Paul Wellman (file)

Health programs administered by Santa Barbara County spent almost twice as much on prescription medicines in 2015 as they did the year before, jumping from $2.4 million to $4.2 million. The year-to-date number for 2016 has already hit $4.8 million. Nationwide, the escalating price of prescription medications has been driving up the cost of medical care. But in Santa Barbara, according to public health czar Takashi Wada, the numbers tell a more complicated story.

Wada said his Public Health Department has been partnering with CenCal Health — a MediCal funded program serving 173,000 county residents — under a relatively new federal initiative that’s expanded the number of patients for whom the county provides prescription drugs, while simultaneously offering a major discount on the meds purchased. Even though the absolute dollars are skyrocketing, Wada explained, the new program has actually generated a net savings that’s allowed Public Health to invest more in diabetes prevention and treatment programs.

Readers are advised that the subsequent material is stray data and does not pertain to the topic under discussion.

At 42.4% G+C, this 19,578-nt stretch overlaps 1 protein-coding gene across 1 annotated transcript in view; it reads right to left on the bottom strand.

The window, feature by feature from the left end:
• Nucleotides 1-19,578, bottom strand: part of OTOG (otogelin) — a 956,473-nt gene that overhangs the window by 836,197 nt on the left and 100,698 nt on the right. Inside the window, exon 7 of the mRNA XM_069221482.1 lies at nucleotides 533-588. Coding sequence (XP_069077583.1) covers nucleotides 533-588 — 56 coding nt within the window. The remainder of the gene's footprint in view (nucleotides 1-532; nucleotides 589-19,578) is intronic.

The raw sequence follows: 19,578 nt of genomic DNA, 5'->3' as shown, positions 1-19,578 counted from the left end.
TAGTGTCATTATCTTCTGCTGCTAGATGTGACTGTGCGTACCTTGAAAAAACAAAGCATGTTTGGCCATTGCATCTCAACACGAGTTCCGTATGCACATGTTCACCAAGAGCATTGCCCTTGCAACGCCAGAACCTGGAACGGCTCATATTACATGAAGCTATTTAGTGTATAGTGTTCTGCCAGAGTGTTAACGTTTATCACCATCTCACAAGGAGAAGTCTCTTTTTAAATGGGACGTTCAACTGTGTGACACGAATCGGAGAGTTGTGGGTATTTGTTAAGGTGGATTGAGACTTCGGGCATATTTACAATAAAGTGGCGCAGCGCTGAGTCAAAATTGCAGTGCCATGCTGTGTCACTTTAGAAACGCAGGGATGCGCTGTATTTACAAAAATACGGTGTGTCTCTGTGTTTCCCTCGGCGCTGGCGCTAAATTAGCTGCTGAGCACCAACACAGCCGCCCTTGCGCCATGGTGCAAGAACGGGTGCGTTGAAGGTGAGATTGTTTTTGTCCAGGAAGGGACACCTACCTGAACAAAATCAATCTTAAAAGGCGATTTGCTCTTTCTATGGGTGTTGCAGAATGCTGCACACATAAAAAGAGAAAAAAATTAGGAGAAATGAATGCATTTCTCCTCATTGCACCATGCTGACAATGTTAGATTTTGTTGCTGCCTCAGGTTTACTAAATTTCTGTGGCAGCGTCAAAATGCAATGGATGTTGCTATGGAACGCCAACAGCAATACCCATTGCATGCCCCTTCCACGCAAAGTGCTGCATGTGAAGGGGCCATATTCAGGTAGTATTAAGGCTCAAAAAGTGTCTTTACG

At Cottage Health, however, the rising cost of prescription medications has had “dramatic impacts,” according to spokesperson Maria Zate, who reported that the cost of drugs for patients who stay overnight has jumped 27 percent in the past five years. Zate attributed this rise, in part, to the high prices charged for new cancer medications. In addition, she said the price for some generic drugs — which theoretically should be much cheaper — have risen 100-fold. As older medications become generic, Zate explained, companies that manufacture them have ceased production in response to the lower prices. That, in turn, has created production bottlenecks, which have pushed prices up.


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